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Sunday, April 19, 2020

The Drift Towards Viral Eradication

My view is that the lack of alternatives is forcing authorities to drift into the same strategy: mechanical eradication of the COVID 19 virus. Anything else is entirely reliant on hopes: for a vaccine, that the virus is less deadly than advertised, or for a miracle medical cure. Unless one of those hopes is realised, keeping the reproduction rate below one is the only palatable alternative.

Hope is not a Hedge

There are a lot of hope-based theories floating around.
  • Hope that there is a vaccine.
  • Hope that there is a much higher asymptomatic population, and so we are closer to "herd immunity" than expected.
  • Hope that post-infection immunity is long enough that herd immunity exists.
  • Hope that the long-term effects of infection on survivors are not greatly dangerous.
  • Hope that the virus mutates to a less-lethal form (fairly typical), and not a more lethal variant (as in the Spanish Flu).
Market wisdom suggests that "hope is not a hedge." Policymakers have one palatable non-hope based option: mechanical eradication of the virus. That is, drive the replication rate below one, and keep it there. This can either be done via quarantine-like policies, or test-and-trace. I am unconvinced that test-and-trace capacity can be ramped up in the short term in North America, and so quarantine-style policies it will have to be.

There are still believers in the "herd immunity" strategy, that social distancing measures are just delaying the inevitable. However, this is reliant upon hopes about herd immunity, and it is not a particularly compelling argument, as it runs counter to the objective of eradication.

The Economy, And All That

Although various right wing groups in the United States are using recent events as yet another excuse to run around with weapons, capitalist power structures are on the side of eradication. Although we have heard reports of various rich people scurry off to hiding places, they may have noticed that they will have to handle the menial tasks of keeping themselves alive -- which somewhat defeats the point of being rich. Unless they plan on learning to do dental and surgical procedures on themselves, they need to have contact with outside society. Perhaps the richest might be able to arrange quarantines for visitors, but not everyone in the hierarchy can manage such expensive arrangements. Meanwhile, what is the point of spending hundreds of millions for a sport team if the team is unable to play?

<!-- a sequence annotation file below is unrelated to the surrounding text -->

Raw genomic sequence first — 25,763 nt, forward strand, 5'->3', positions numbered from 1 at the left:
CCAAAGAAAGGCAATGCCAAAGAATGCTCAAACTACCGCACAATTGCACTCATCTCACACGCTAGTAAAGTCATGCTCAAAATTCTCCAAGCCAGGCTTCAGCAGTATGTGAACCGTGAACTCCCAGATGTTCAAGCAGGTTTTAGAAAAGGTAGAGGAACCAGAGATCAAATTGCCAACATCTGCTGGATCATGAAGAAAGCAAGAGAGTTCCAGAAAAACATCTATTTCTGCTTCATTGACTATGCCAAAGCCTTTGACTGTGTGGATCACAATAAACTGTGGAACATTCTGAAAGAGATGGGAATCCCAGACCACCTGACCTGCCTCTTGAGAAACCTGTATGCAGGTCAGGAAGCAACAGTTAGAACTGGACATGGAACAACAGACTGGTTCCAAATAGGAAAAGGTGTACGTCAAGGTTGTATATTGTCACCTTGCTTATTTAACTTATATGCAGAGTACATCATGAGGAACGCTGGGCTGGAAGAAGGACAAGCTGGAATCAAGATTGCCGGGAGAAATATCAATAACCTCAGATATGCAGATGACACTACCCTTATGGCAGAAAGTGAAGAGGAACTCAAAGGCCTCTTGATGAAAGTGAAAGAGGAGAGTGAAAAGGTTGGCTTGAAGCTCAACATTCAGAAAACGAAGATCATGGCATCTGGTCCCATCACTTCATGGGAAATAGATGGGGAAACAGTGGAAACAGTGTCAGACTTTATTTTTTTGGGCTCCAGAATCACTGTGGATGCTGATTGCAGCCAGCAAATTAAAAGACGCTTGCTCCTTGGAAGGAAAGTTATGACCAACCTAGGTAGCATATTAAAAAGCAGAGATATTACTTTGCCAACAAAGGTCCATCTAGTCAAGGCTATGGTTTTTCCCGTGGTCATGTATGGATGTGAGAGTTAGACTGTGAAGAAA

In order for capitalist production to be run in the interests of capitalists, people are needed to supervise workers. These supervisors are likely not exactly happy to be treated as cannon fodder. Even if young people are willing to run risks, older cohorts control a large amount of wealth and income. If they withdraw spending, the economy will not function for young people either, given the income drain.

New Zealand appears to be on track for the elimination of the virus. Sooner or later, people may decide that hope is not an option, and other countries will decide that eradication is actually the quickest option for a return to something resembling normality. Although the techno-optimists will be bubbling on about test-and-trace, those efforts are likely only an option at low case levels (which are seen in many jurisdictions in the mid-west of North America). My feeling is that cyclic hard lockdowns targeted at hotspots will be a feature of the coming months (barring some good news), and then test-and-trace for picking off the straggling remnants of the virus.

(c) Brian Romanchuk 2020

1 comment:

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